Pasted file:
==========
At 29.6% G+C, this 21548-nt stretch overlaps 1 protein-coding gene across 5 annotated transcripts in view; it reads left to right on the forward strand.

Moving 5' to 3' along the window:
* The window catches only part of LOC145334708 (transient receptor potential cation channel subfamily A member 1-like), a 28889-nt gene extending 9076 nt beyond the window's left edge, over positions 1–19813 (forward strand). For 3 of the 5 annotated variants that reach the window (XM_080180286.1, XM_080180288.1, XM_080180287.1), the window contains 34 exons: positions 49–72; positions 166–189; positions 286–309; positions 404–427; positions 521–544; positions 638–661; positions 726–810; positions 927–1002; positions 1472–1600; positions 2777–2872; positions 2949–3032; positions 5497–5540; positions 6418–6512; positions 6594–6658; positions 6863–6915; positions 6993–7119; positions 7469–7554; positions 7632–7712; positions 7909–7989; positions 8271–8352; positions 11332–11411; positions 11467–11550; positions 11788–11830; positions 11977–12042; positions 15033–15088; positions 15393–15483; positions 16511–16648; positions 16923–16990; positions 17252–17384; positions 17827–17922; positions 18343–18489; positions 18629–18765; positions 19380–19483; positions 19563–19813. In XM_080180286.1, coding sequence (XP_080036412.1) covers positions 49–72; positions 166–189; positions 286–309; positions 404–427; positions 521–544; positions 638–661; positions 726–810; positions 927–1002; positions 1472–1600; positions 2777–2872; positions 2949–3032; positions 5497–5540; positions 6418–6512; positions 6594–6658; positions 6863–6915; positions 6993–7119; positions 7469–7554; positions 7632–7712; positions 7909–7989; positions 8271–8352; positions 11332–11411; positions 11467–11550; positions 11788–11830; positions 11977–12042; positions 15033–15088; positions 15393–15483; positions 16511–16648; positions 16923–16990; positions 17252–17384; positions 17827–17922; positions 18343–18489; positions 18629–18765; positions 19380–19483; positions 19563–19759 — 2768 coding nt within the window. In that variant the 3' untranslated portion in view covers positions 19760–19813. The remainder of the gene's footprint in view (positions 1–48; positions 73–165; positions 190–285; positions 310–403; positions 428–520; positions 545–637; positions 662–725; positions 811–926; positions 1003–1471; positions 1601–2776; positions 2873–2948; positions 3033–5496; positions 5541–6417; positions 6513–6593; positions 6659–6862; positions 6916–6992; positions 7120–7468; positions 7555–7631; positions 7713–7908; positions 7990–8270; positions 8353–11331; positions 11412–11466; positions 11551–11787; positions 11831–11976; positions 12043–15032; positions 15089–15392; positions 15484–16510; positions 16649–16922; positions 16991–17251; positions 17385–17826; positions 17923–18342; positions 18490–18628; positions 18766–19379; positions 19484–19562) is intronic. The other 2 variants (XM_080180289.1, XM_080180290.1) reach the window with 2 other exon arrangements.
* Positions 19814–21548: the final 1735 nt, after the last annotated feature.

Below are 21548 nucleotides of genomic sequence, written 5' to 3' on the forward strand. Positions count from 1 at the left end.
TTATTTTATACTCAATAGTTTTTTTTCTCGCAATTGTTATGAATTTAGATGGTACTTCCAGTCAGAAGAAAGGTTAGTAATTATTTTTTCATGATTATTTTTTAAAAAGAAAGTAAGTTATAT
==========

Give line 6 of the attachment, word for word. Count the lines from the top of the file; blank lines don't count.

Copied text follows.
TTATTTTATACTCAATAGTTTTTTTTCTCGCAATTGTTATGAATTTAGATGGTACTTCCAGTCAGAAGAAAGGTTAGTAATTATTTTTTCATGATTATTTTTTAAAAAGAAAGTAAGTTATAT